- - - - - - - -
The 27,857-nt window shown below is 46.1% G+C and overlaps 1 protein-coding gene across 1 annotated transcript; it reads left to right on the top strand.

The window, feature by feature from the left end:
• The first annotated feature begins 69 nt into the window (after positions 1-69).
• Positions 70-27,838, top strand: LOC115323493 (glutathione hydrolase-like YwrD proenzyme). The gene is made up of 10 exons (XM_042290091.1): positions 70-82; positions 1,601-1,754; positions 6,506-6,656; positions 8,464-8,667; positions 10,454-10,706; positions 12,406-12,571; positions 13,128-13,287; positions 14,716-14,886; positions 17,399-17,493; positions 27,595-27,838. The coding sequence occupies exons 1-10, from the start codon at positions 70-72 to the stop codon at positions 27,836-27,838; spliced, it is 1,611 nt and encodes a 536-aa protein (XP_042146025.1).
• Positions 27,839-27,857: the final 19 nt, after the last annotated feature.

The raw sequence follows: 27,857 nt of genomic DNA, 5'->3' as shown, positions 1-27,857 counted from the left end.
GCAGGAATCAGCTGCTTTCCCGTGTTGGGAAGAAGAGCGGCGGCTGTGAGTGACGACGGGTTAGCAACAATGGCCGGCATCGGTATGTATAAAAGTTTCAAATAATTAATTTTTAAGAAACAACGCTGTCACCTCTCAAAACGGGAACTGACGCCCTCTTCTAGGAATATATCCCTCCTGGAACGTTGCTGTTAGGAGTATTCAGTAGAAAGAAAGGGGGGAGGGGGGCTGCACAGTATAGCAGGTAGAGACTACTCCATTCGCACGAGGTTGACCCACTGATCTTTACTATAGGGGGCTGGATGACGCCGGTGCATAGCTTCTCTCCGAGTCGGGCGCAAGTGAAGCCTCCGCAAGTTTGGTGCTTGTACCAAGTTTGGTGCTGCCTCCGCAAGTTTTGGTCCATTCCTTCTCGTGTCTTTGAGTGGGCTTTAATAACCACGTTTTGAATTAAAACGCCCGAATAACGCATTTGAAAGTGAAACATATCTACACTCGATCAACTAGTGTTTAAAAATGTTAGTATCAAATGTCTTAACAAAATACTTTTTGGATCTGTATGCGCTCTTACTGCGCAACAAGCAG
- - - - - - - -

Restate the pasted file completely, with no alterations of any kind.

The 27,857-nt window shown below is 46.1% G+C and overlaps 1 protein-coding gene across 1 annotated transcript; it reads left to right on the top strand.

The window, feature by feature from the left end:
• The first annotated feature begins 69 nt into the window (after positions 1-69).
• Positions 70-27,838, top strand: LOC115323493 (glutathione hydrolase-like YwrD proenzyme). The gene is made up of 10 exons (XM_042290091.1): positions 70-82; positions 1,601-1,754; positions 6,506-6,656; positions 8,464-8,667; positions 10,454-10,706; positions 12,406-12,571; positions 13,128-13,287; positions 14,716-14,886; positions 17,399-17,493; positions 27,595-27,838. The coding sequence occupies exons 1-10, from the start codon at positions 70-72 to the stop codon at positions 27,836-27,838; spliced, it is 1,611 nt and encodes a 536-aa protein (XP_042146025.1).
• Positions 27,839-27,857: the final 19 nt, after the last annotated feature.

The raw sequence follows: 27,857 nt of genomic DNA, 5'->3' as shown, positions 1-27,857 counted from the left end.
GCAGGAATCAGCTGCTTTCCCGTGTTGGGAAGAAGAGCGGCGGCTGTGAGTGACGACGGGTTAGCAACAATGGCCGGCATCGGTATGTATAAAAGTTTCAAATAATTAATTTTTAAGAAACAACGCTGTCACCTCTCAAAACGGGAACTGACGCCCTCTTCTAGGAATATATCCCTCCTGGAACGTTGCTGTTAGGAGTATTCAGTAGAAAGAAAGGGGGGAGGGGGGCTGCACAGTATAGCAGGTAGAGACTACTCCATTCGCACGAGGTTGACCCACTGATCTTTACTATAGGGGGCTGGATGACGCCGGTGCATAGCTTCTCTCCGAGTCGGGCGCAAGTGAAGCCTCCGCAAGTTTGGTGCTTGTACCAAGTTTGGTGCTGCCTCCGCAAGTTTTGGTCCATTCCTTCTCGTGTCTTTGAGTGGGCTTTAATAACCACGTTTTGAATTAAAACGCCCGAATAACGCATTTGAAAGTGAAACATATCTACACTCGATCAACTAGTGTTTAAAAATGTTAGTATCAAATGTCTTAACAAAATACTTTTTGGATCTGTATGCGCTCTTACTGCGCAACAAGCAG